* Put in place generation of connected market infrastructure on which government and the economy can function.

* Rationalise the functions of bodies in the technology ecosystem and to streamline the legal and regulatory frameworks.

* Update Ghana’s spectrum policy and regulations to promote greater transparency, the competitive and rapid expansion of internet services to rural areas.

* Establish a national data center that centralizes all digital information and data storage, management, and protection.

* Increase broadband coverage, affordability of digital devices and explore innovations to ensure the visually impaired are not left out of the ongoing digital revolution plus increasing access and affordability of digital devices.

* Invest in human capital to build digital skills base, by continuing investments in teaching ICT from primary school.

* Undertake processes aimed at reducing the cost of data in Ghana. A gigabyte of data as of 2020 costs $0.94, making Ghana the country with the sixth cheapest rate in Africa.

* Other areas of interest include reduction of taxes on digital devices, lowering of the spectrum and license costs.

Digital investment makes a significant showing in the concluding chapter under the heading of “Transformation for a Ghana Beyond Aid,” the relevant portions read thus: “The coronavirus pandemic has reaffirmed our vision of building a Ghana Beyond Aid…

“… one of the pillars of which is to build a resilient economy with the financial strength to fund public services, and to ensure a strong Ghanaian presence and capacity across the supply and services value chains of all the major sectors.”

The cyberspace plans are largely limited, only reporting of successes in the first tenure. The government mentioned the setting up of the Computer Emergency Response Team with the National Communications Authority and also training police on cybersecurity.


The digital space clearly is of increasing interest to major political stakeholders in Ghana. Like the NDC, the incumbent party has given lots of space to the potential and game-changing impact of digital processes on general national life.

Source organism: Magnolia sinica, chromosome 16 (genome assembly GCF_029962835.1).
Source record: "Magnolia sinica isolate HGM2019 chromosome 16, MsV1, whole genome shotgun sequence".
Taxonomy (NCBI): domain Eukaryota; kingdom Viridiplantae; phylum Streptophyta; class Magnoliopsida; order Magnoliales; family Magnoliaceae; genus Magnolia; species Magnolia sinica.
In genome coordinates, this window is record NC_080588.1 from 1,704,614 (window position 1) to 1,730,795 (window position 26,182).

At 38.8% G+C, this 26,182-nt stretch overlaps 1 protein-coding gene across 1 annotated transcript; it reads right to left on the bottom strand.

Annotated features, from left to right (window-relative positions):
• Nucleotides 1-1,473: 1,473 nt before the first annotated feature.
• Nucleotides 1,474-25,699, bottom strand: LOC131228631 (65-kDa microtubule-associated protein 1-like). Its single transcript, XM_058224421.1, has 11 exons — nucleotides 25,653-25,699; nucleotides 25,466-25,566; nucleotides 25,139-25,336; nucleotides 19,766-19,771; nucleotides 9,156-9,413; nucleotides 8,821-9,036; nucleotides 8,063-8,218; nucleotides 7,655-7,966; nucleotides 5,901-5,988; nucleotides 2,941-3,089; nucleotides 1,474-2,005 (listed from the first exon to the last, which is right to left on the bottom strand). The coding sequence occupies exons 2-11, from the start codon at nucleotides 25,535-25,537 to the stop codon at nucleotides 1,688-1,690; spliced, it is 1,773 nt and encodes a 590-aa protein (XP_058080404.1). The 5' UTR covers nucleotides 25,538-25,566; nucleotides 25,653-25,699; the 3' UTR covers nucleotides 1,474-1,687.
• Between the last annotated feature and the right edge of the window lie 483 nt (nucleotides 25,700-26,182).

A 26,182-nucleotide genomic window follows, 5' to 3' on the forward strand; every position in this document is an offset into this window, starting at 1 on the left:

As reiterated by experts in the digital ecosystem, civil society and the media will be key in keeping successive governments in check to deliver on promises especially relative to legislation on digital rights and data protection.

“Civil society must track these promises and push politicians to implement as many of them as possible,” a digital rights activist told this writer.

As crucial as the digital space is, one wonders how many Ghanaians will vote on digital rights and other digital inclusion grounds.

Whiles at it, parties and candidates are busily using social media to sell their messages to the many Ghanaians with a presence on and offline. Game on, may the best party win.


The writer, Abdul Rahman Shaban Alfa, is a 2020 Paradigm Initiative Digital Rights and Inclusion fellow. He is a digital journalist who writes on major digital rights trends across Africa.  

Tanzanians Vote Amidst Unprecedented Internet Disruption

Par | Plaidoyer, Droits numériques, Liberté d'Internet

It is not an overstatement to say that if there is any word that most Tanzanians are coming into contact with — or forced to use — for the first time then is VPN or virtual private network, a technology that gives internet users online privacy and anonymity. Thanks to the ongoing heavy restriction on the use of the internet by Tanzanian authorities during the general election, most Tanzanians, both technologically savvy and ignorant, struggle to download VPN and install it on their mobile devices so that they can be able to access various social media platforms whose use Tanzania has reportedly restricted.


News on the likely restriction on the use of social media first came to light on Tuesday, October 27, 2020, as various people, especially on social media, reported to have had difficulty accessing the platforms. NetBlocks, an international non-governmental organization that monitors cybersecurity and the governance of the Internet, confirmed what it called “widespread disruption to social media and online communication platforms” via multiple internet providers as of Tuesday.